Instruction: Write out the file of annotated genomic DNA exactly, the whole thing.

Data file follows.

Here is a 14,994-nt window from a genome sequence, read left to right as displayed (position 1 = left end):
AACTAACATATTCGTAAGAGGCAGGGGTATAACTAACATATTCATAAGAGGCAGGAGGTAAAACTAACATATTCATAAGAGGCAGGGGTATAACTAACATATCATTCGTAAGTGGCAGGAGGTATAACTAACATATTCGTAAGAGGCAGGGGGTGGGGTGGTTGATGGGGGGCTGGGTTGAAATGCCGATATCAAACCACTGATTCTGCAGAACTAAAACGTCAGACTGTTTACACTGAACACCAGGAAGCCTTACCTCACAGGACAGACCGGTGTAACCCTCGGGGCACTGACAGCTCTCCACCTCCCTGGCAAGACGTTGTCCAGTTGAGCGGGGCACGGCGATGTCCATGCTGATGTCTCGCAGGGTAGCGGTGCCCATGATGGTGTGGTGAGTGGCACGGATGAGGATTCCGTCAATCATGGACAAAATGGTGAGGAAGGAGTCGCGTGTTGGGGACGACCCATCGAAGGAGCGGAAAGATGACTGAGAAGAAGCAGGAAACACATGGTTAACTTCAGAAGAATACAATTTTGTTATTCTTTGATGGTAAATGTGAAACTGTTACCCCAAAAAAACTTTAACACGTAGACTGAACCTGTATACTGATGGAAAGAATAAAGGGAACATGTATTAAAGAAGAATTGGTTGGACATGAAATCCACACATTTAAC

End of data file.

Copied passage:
Here is a 14,994-nt window from a genome sequence, read left to right as displayed (position 1 = left end):
AACTAACATATTCGTAAGAGGCAGGGGTATAACTAACATATTCATAAGAGGCAGGAGGTAAAACTAACATATTCATAAGAGGCAGGGGTATAACTAACATATCATTCGTAAGTGGCAGGAGGTATAACTAACATATTCGTAAGAGGCAGGGGGTGGGGTGGTTGATGGGGGGCTGGGTTGAAATGCCGATATCAAACCACTGATTCTGCAGAACTAAAACGTCAGACTGTTTACACTGAACACCAGGAAGCCTTACCTCACAGGACAGACCGGTGTAACCCTCGGGGCACTGACAGCTCTCCACCTCCCTGGCAAGACGTTGTCCAGTTGAGCGGGGCACGGCGATGTCCATGCTGATGTCTCGCAGGGTAGCGGTGCCCATGATGGTGTGGTGAGTGGCACGGATGAGGATTCCGTCAATCATGGACAAAATGGTGAGGAAGGAGTCGCGTGTTGGGGACGACCCATCGAAGGAGCGGAAAGATGACTGAGAAGAAGCAGGAAACACATGGTTAACTTCAGAAGAATACAATTTTGTTATTCTTTGATGGTAAATGTGAAACTGTTACCCCAAAAAAACTTTAACACGTAGACTGAACCTGTATACTGATGGAAAGAATAAAGGGAACATGTATTAAAGAAGAATTGGTTGGACATGAAATCCACACATTTAAC